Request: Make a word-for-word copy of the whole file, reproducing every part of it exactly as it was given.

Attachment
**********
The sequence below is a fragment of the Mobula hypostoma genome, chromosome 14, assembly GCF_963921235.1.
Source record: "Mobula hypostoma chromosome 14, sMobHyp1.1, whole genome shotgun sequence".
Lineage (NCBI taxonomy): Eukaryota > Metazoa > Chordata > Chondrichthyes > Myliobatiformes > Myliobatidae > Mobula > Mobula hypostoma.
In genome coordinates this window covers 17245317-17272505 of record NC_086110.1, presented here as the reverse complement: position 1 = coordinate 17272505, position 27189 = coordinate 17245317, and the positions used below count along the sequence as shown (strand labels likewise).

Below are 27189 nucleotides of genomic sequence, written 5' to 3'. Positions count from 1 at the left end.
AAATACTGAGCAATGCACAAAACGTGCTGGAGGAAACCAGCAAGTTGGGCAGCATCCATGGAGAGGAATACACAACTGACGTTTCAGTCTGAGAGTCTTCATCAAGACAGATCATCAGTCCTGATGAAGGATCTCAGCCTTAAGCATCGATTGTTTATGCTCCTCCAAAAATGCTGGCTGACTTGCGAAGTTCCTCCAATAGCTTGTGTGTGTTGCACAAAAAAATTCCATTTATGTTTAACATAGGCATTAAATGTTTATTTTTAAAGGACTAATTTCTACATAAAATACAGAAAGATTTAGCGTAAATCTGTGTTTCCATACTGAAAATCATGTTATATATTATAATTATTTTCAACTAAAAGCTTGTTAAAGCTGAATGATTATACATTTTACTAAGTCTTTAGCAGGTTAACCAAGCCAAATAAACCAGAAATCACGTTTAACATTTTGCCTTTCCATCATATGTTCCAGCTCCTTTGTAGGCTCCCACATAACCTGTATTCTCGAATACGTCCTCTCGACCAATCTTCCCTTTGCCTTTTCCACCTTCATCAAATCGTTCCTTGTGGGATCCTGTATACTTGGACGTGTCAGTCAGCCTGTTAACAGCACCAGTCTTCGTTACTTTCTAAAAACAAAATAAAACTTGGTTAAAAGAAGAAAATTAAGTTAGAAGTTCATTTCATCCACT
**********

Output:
The sequence below is a fragment of the Mobula hypostoma genome, chromosome 14, assembly GCF_963921235.1.
Source record: "Mobula hypostoma chromosome 14, sMobHyp1.1, whole genome shotgun sequence".
Lineage (NCBI taxonomy): Eukaryota > Metazoa > Chordata > Chondrichthyes > Myliobatiformes > Myliobatidae > Mobula > Mobula hypostoma.
In genome coordinates this window covers 17245317-17272505 of record NC_086110.1, presented here as the reverse complement: position 1 = coordinate 17272505, position 27189 = coordinate 17245317, and the positions used below count along the sequence as shown (strand labels likewise).

Below are 27189 nucleotides of genomic sequence, written 5' to 3'. Positions count from 1 at the left end.
AAATACTGAGCAATGCACAAAACGTGCTGGAGGAAACCAGCAAGTTGGGCAGCATCCATGGAGAGGAATACACAACTGACGTTTCAGTCTGAGAGTCTTCATCAAGACAGATCATCAGTCCTGATGAAGGATCTCAGCCTTAAGCATCGATTGTTTATGCTCCTCCAAAAATGCTGGCTGACTTGCGAAGTTCCTCCAATAGCTTGTGTGTGTTGCACAAAAAAATTCCATTTATGTTTAACATAGGCATTAAATGTTTATTTTTAAAGGACTAATTTCTACATAAAATACAGAAAGATTTAGCGTAAATCTGTGTTTCCATACTGAAAATCATGTTATATATTATAATTATTTTCAACTAAAAGCTTGTTAAAGCTGAATGATTATACATTTTACTAAGTCTTTAGCAGGTTAACCAAGCCAAATAAACCAGAAATCACGTTTAACATTTTGCCTTTCCATCATATGTTCCAGCTCCTTTGTAGGCTCCCACATAACCTGTATTCTCGAATACGTCCTCTCGACCAATCTTCCCTTTGCCTTTTCCACCTTCATCAAATCGTTCCTTGTGGGATCCTGTATACTTGGACGTGTCAGTCAGCCTGTTAACAGCACCAGTCTTCGTTACTTTCTAAAAACAAAATAAAACTTGGTTAAAAGAAGAAAATTAAGTTAGAAGTTCATTTCATCCACT